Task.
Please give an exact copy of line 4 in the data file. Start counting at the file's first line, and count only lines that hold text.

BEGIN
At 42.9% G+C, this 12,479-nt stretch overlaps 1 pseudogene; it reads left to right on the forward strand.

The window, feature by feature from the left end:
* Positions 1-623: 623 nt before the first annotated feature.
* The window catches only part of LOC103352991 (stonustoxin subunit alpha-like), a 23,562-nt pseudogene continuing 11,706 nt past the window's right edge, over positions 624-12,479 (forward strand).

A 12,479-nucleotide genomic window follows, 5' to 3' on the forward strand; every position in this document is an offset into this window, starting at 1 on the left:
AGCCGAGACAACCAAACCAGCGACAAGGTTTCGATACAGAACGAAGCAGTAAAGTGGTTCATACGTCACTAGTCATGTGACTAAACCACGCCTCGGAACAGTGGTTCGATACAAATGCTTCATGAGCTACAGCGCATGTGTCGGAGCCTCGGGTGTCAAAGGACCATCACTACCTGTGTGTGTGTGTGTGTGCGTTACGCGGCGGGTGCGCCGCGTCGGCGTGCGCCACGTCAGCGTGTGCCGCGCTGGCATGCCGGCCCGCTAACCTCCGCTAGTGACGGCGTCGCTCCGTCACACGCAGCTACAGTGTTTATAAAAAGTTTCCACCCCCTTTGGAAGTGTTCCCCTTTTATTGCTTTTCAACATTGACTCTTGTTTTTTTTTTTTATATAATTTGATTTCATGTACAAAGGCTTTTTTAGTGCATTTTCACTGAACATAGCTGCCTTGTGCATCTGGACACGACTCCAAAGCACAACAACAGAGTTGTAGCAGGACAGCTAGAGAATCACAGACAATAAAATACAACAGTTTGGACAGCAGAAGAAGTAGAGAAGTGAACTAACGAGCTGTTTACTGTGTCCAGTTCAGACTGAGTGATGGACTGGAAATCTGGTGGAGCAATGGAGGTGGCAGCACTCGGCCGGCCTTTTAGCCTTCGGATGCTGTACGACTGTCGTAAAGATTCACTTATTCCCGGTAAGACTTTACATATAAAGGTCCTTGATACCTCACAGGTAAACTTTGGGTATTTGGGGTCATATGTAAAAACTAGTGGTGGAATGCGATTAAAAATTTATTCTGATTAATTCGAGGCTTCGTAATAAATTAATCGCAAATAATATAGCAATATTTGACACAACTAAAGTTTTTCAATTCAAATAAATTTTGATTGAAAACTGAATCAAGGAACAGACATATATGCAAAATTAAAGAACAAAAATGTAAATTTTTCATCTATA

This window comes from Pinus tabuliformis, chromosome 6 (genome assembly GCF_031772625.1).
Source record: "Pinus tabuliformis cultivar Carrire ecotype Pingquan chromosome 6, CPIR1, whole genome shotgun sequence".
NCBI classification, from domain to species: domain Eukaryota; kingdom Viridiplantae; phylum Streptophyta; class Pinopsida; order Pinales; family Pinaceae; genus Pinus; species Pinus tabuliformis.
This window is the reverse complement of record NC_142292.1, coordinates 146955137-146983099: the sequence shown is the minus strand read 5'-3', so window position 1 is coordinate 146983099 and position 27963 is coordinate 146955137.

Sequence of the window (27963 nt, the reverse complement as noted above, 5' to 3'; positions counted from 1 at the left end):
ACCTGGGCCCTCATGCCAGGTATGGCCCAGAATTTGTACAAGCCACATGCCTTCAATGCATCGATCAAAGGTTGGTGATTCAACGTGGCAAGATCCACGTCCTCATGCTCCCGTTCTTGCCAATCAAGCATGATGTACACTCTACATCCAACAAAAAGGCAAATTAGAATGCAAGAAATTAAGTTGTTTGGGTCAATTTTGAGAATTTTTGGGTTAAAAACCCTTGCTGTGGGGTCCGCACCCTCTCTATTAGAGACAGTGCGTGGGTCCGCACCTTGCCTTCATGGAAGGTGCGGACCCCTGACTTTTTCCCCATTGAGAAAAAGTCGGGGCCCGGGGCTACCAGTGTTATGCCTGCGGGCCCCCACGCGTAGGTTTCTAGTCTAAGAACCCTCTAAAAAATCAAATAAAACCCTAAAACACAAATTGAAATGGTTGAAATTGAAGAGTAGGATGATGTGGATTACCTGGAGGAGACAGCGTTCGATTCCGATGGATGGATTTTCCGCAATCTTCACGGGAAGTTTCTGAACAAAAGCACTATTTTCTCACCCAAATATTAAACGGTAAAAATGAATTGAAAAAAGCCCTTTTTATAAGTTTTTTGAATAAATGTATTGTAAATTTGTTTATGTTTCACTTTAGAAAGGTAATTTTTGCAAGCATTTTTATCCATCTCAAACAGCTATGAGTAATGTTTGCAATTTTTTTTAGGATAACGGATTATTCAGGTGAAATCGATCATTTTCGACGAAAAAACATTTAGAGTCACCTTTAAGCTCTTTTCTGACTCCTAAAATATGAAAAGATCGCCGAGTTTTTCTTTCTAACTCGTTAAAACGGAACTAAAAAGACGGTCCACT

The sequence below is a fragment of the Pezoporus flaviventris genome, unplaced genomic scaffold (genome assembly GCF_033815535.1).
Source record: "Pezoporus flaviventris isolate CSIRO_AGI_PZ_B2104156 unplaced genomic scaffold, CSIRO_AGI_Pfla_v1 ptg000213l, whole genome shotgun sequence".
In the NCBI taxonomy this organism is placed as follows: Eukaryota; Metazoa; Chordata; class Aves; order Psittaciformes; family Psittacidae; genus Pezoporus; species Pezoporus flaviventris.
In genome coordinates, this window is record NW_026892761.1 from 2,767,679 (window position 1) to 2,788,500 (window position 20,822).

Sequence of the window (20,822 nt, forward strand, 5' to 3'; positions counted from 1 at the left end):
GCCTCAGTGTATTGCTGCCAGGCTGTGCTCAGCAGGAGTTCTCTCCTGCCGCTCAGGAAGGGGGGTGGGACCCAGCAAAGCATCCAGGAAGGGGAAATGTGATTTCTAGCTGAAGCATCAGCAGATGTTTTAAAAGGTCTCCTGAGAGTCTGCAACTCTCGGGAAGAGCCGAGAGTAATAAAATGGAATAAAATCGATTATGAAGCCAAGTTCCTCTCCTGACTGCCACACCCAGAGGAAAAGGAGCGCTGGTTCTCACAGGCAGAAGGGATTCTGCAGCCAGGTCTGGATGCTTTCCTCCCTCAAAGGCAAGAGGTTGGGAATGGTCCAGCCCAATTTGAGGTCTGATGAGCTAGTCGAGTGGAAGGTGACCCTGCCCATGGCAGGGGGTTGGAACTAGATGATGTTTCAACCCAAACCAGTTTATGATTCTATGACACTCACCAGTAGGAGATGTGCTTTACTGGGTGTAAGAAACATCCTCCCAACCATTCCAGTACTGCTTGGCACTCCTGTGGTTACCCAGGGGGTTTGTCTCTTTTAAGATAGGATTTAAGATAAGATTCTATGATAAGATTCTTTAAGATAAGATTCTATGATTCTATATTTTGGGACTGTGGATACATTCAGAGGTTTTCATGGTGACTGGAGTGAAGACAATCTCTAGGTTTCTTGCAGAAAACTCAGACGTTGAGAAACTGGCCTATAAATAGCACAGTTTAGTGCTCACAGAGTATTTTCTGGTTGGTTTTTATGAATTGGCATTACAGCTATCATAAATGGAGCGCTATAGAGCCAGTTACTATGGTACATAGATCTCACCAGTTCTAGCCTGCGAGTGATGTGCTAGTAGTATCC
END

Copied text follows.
* The window catches only part of LOC103352991 (stonustoxin subunit alpha-like), a 23,562-nt pseudogene continuing 11,706 nt past the window's right edge, over positions 624-12,479 (forward strand).